Accident Reconstruction Expert Witness was allowed to provide testimony despite defendant’s argument that he did not extract the data himself.
Facts: This case (Byrd v. P&S Transportation, Inc. et al – United States District Court – Middle District of Louisiana – October 1st, 2018) involves a motor vehicle accident involving a car and a tractor-trailer rig. The plaintiff alleges that the defendant’s tractor-trailer rear-ended him while driving in the same direction on Interstate Highway 10 in East Baton Rouge Parish, Louisiana. The car was owned by the passenger of the vehicle. The defendant hired Accident Reconstruction Expert Witness Michael S. Gillen to provide testimony on his behalf. The defendant has filed a motion to exclude the expert witness from testifying.
Discussion: The plaintiff wishes to exclude Gillen’s testimony for five reasons: 1) Gillen is not qualified to testify regarding G forces; 2) Gillen refers to a book which is outside his expertise; 3) Gillen’s opinions based on the Crash Data Retrieval (CDR) are not based on scientific and technical training; 4) The CDR data is unreliable; and 5) Gillen’s opinion is directly contradicted by the plaintiff and the police investigation.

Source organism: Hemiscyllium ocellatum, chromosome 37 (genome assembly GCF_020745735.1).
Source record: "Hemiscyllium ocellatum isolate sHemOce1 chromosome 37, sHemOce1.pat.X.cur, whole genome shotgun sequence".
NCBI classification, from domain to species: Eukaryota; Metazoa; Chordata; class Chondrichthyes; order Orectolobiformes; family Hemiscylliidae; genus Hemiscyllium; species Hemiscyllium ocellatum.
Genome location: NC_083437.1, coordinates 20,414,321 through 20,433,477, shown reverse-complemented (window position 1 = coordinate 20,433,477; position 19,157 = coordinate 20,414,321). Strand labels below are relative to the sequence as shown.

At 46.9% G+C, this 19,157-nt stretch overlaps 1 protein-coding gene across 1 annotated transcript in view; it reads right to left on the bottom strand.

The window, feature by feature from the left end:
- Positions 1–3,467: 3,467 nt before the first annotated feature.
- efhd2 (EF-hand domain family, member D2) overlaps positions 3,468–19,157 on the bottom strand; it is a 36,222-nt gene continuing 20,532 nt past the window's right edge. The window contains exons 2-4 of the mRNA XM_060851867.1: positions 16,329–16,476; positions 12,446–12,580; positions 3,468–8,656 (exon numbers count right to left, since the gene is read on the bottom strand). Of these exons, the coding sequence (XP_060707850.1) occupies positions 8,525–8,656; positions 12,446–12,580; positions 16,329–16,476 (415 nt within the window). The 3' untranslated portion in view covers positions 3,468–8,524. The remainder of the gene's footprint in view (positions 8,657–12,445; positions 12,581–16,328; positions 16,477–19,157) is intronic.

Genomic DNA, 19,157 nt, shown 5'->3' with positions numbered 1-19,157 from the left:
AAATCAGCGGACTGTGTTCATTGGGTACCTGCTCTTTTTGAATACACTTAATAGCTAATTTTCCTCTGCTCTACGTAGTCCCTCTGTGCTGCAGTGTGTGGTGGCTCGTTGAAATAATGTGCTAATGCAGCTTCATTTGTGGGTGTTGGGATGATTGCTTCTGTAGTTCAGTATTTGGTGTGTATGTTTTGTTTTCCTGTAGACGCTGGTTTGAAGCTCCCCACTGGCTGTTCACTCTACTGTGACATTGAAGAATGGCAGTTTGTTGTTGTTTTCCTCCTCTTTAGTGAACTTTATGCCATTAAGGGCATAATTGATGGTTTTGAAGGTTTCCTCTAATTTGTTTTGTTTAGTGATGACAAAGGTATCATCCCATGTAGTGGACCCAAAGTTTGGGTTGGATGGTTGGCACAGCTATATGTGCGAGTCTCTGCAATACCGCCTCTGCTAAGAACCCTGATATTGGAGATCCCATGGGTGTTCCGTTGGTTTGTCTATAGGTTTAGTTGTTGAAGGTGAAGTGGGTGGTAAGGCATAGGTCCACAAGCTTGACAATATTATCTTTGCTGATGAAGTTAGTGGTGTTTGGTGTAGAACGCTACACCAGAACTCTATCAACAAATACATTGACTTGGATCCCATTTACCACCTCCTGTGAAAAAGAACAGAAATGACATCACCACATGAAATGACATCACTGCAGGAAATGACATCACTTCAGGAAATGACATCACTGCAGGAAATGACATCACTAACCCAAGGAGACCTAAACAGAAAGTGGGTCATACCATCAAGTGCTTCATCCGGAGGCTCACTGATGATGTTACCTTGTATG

The court opines that the first two arguments are without merit. The court states that is a routine part of the work of an accident reconstruction expert to calculate the speeds of vehicles and to use physics in their calculations and analysis. The court opines that it is not an issue that Gillen does not have a degree in mathematics or physics as expertise can be cased on experience in any given field. In addition, the court opines that it is common for experts to rely on other types of information, which, in this case is “The Physics Handbook”. Since the plaintiff does not challenge the authoritative nature of the information in the book, the court rejects the second argument.
The plaintiff then states that Gillen should not be allowed to rely on the CDR data because he did not extract the data himself and that the CDR data itself is unreliable. The court rules that it is common practice for experts to rely on data developed by other if it it ordinarily used by experts in that field. The defendants also state that they were denied a request to extract the data from the CDR, which is not refuted by the plaintiff.
Regarding the possible unreliability of the CDR data, the court notes that the plaintiff’s attached is not supported by anything other than the arguments. In addition, the court states that these types of arguments go to the weight of the evidence, not the admissibility.
Conclusion: The motion to exclude the expert witness testimony of Michael S. Gillen is denied.